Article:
Are you finding that you’ve outgrown your initial marketing strategy?
This is not uncommon for many small businesses. The first growth years of a business are a time of feeling out who you are and who your customers are. This generally means casting a broad net, trying to bring in as many leads as possible with a fairly general messaging strategy. In the process, you find what works and what doesn’t.
But this can only help you grow so far. Eventually, you need to drill down on who you are exactly, the unique selling proposition of your offering, and the best target markets for that offering.
Moving to market segmentation begins with researching your market
A common first step for small businesses ready to evolve their marketing strategy is to establish their market segmentations.
Market segmentation is the process breaking down a large market into groups with shared interests, needs, and pain points. These can include a variety of factors, including demographics and psychographics, customers and non-customers, geography, and more.
(For a deep dive, technical analysis on this, you can read this article from Brooklyn College, “Market Segmentation and Targeting.”)
The benefits of market segmentation
The benefit of market segmentation is that it focuses your efforts, getting the right offers to the right people at the right time. This, of course, equals more sales and more cash money.
Take for instance the online clothing brand Johnny Cupcakes. Before employing segmentation, they were sending the same offers to their entire email list of 80,000 people. As David Moth writes for “Econsultancy,” once they segmented their email list by “gender, customer interests, brand preferences, and media habits,” they were able to then launch a targeted campaign “with separate emails for men and women who had expressed an interest in baseball.”
“This fairly simple segmentation resulted in:
- 42 percent increase in click-thru rates.
- 123 percent increase in conversion rate.
- 141 percent increase in revenue per campaign.”
Results like that would make any business owner go:
Additionally, as you segment your markets, you get to know them better. It’s way easier to develop new products and services that meet a market’s emotional and logical needs when you have more granular insights into those market segments. Things you may have completely overlooked in the past all of a sudden become clear.
And as you get clear on who your customers are, you also get clear on who you are, which strengthens your brand and offering. In turn, you separate yourself in a meaningful way from your competitors.
Finally, market segmentation of your customers serves to allow you to increase your customer retention as you provided value-added offers and upsells that are relevant to your customer base.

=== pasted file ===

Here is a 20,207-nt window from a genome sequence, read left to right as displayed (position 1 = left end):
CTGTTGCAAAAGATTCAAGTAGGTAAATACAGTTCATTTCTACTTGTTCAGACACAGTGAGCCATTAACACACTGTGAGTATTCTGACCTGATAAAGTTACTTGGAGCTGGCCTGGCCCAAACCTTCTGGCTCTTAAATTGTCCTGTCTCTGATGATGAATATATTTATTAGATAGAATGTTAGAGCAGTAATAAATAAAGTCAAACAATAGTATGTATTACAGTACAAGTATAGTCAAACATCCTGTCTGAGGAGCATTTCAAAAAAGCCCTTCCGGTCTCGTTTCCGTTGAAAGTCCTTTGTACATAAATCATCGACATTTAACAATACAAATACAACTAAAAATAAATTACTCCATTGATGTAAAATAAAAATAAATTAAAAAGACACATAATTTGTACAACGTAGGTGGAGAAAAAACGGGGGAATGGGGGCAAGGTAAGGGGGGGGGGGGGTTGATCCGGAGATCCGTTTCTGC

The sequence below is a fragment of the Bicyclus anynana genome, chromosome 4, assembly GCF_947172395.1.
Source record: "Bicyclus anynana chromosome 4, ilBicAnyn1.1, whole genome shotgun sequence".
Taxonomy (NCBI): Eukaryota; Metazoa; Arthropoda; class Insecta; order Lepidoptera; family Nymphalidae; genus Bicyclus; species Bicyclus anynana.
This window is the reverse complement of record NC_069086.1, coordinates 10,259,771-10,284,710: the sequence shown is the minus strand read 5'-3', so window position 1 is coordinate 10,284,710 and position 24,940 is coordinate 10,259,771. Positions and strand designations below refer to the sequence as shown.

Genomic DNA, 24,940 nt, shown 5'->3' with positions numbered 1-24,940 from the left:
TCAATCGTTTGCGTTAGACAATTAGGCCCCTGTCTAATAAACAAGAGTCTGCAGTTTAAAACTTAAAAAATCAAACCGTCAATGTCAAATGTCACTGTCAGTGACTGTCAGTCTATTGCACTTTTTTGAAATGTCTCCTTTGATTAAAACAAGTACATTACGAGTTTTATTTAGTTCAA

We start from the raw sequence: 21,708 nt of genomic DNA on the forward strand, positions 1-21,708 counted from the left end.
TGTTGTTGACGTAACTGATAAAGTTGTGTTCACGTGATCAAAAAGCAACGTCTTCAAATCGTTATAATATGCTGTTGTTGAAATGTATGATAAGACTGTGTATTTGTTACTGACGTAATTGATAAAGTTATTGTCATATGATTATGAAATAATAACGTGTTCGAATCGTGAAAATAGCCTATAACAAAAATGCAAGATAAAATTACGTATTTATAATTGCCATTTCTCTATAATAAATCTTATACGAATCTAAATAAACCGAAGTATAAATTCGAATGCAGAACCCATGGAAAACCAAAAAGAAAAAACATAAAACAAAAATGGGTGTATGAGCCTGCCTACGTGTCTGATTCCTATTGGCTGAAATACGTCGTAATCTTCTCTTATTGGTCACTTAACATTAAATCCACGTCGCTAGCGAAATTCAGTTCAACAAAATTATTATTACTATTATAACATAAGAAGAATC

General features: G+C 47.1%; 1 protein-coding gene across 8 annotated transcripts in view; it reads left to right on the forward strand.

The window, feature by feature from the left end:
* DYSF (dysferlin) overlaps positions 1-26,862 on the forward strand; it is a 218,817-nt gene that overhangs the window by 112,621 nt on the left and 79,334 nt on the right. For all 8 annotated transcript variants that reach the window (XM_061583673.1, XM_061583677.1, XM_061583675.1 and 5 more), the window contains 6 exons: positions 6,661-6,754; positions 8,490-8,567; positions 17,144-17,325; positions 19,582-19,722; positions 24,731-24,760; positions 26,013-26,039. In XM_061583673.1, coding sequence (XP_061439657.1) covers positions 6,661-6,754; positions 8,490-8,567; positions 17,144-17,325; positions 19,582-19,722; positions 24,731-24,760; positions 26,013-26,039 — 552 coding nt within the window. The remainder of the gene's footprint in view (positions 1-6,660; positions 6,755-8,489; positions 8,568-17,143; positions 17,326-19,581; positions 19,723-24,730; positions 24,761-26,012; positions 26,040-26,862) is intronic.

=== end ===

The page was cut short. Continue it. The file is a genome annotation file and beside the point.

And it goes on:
The 7-question market research checklist
When you sit down to do your market segmentation, it can seem like a daunting task. This is normal. Any time you try to take something complex and break it down to simpler components, you’ll run into roadblocks.
In a post called, “How Smart Market Segmentation Leads to Stellar Revenue Results,” SBI, a management consulting firm specializing in sales and marketing, offered up eight questions to answer in building an effective segmentation.
We’ve adapted those here to give you a seven-question checklist you can utilize to develop your segmentation strategy, leaving out a question on life-cycle adoption that is more appropriately studied by disruptive tech companies. (If that’s you, take a look at this).
1. How big is your market? What is its growth rate?
Obviously, you want to be in a market that is big enough to support your business and one that has a significant growth trajectory. If it’s too niche, you run the risk of pigeon-holing yourself into future irrelevance.
For basic demographic data, the American Fact Finder is a great resource to mine the U.S. Census Bureau data. There is a wealth of information regarding age, business and industry, education, governments, housing, income, and more—all for free. You can use this data to figure market sizes and compare data sets to see growth trends.
2. What industry trends are unfolding in your market?
Staying ahead of trends is important so that you can adjust your tactics strategically rather than reactively. The classic example of this is Kodak, who invented digital photography and sat on it, grossly underestimating how quickly the physical film industry would deteriorate. They could have dominated for the next twenty years. Instead, they reactively tried to go into digital and instead went into bankruptcy.
Try subscribing to Google Alerts for topics relevant to your market. They will deliver daily, weekly, or monthly digests of relevant news right to your inbox for free.